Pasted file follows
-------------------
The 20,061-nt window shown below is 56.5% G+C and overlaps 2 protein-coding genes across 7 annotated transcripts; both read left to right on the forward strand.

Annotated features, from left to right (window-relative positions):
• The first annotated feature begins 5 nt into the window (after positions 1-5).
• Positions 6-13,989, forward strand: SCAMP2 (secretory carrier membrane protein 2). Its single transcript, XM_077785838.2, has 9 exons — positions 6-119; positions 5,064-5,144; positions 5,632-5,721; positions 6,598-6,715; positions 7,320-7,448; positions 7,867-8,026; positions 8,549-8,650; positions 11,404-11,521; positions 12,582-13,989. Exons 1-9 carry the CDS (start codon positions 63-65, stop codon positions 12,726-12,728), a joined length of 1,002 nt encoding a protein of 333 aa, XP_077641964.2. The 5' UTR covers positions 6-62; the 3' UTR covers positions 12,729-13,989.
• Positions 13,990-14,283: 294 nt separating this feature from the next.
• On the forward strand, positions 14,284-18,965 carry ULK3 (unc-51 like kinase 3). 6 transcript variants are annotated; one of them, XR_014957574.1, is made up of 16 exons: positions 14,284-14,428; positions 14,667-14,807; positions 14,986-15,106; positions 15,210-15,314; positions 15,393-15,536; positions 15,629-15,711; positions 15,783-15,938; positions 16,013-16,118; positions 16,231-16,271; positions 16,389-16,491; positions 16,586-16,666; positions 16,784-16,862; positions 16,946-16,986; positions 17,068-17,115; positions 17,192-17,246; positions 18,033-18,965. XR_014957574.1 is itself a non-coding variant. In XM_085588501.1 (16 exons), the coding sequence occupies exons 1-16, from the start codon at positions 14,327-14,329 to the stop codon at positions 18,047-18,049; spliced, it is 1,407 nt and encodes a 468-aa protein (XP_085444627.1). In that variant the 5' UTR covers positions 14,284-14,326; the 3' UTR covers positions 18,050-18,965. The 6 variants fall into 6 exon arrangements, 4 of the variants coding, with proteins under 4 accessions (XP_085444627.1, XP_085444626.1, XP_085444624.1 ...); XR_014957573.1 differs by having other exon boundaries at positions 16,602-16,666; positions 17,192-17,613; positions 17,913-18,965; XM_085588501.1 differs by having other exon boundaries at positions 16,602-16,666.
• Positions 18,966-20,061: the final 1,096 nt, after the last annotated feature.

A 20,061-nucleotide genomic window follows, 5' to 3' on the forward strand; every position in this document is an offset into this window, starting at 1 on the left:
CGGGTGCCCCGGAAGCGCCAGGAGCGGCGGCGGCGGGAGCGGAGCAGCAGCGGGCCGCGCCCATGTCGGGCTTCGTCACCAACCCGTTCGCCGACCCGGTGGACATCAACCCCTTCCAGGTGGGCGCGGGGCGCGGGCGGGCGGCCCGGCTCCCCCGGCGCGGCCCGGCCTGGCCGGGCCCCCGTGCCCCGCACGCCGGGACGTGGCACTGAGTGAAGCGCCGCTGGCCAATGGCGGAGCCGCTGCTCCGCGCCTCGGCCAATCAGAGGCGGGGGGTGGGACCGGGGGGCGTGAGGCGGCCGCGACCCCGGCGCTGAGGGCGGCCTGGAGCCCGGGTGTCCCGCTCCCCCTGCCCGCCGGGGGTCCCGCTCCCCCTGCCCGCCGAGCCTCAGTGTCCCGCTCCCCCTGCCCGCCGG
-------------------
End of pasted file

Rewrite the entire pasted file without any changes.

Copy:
The 20,061-nt window shown below is 56.5% G+C and overlaps 2 protein-coding genes across 7 annotated transcripts; both read left to right on the forward strand.

Annotated features, from left to right (window-relative positions):
• The first annotated feature begins 5 nt into the window (after positions 1-5).
• Positions 6-13,989, forward strand: SCAMP2 (secretory carrier membrane protein 2). Its single transcript, XM_077785838.2, has 9 exons — positions 6-119; positions 5,064-5,144; positions 5,632-5,721; positions 6,598-6,715; positions 7,320-7,448; positions 7,867-8,026; positions 8,549-8,650; positions 11,404-11,521; positions 12,582-13,989. Exons 1-9 carry the CDS (start codon positions 63-65, stop codon positions 12,726-12,728), a joined length of 1,002 nt encoding a protein of 333 aa, XP_077641964.2. The 5' UTR covers positions 6-62; the 3' UTR covers positions 12,729-13,989.
• Positions 13,990-14,283: 294 nt separating this feature from the next.
• On the forward strand, positions 14,284-18,965 carry ULK3 (unc-51 like kinase 3). 6 transcript variants are annotated; one of them, XR_014957574.1, is made up of 16 exons: positions 14,284-14,428; positions 14,667-14,807; positions 14,986-15,106; positions 15,210-15,314; positions 15,393-15,536; positions 15,629-15,711; positions 15,783-15,938; positions 16,013-16,118; positions 16,231-16,271; positions 16,389-16,491; positions 16,586-16,666; positions 16,784-16,862; positions 16,946-16,986; positions 17,068-17,115; positions 17,192-17,246; positions 18,033-18,965. XR_014957574.1 is itself a non-coding variant. In XM_085588501.1 (16 exons), the coding sequence occupies exons 1-16, from the start codon at positions 14,327-14,329 to the stop codon at positions 18,047-18,049; spliced, it is 1,407 nt and encodes a 468-aa protein (XP_085444627.1). In that variant the 5' UTR covers positions 14,284-14,326; the 3' UTR covers positions 18,050-18,965. The 6 variants fall into 6 exon arrangements, 4 of the variants coding, with proteins under 4 accessions (XP_085444627.1, XP_085444626.1, XP_085444624.1 ...); XR_014957573.1 differs by having other exon boundaries at positions 16,602-16,666; positions 17,192-17,613; positions 17,913-18,965; XM_085588501.1 differs by having other exon boundaries at positions 16,602-16,666.
• Positions 18,966-20,061: the final 1,096 nt, after the last annotated feature.

A 20,061-nucleotide genomic window follows, 5' to 3' on the forward strand; every position in this document is an offset into this window, starting at 1 on the left:
CGGGTGCCCCGGAAGCGCCAGGAGCGGCGGCGGCGGGAGCGGAGCAGCAGCGGGCCGCGCCCATGTCGGGCTTCGTCACCAACCCGTTCGCCGACCCGGTGGACATCAACCCCTTCCAGGTGGGCGCGGGGCGCGGGCGGGCGGCCCGGCTCCCCCGGCGCGGCCCGGCCTGGCCGGGCCCCCGTGCCCCGCACGCCGGGACGTGGCACTGAGTGAAGCGCCGCTGGCCAATGGCGGAGCCGCTGCTCCGCGCCTCGGCCAATCAGAGGCGGGGGGTGGGACCGGGGGGCGTGAGGCGGCCGCGACCCCGGCGCTGAGGGCGGCCTGGAGCCCGGGTGTCCCGCTCCCCCTGCCCGCCGGGGGTCCCGCTCCCCCTGCCCGCCGAGCCTCAGTGTCCCGCTCCCCCTGCCCGCCGG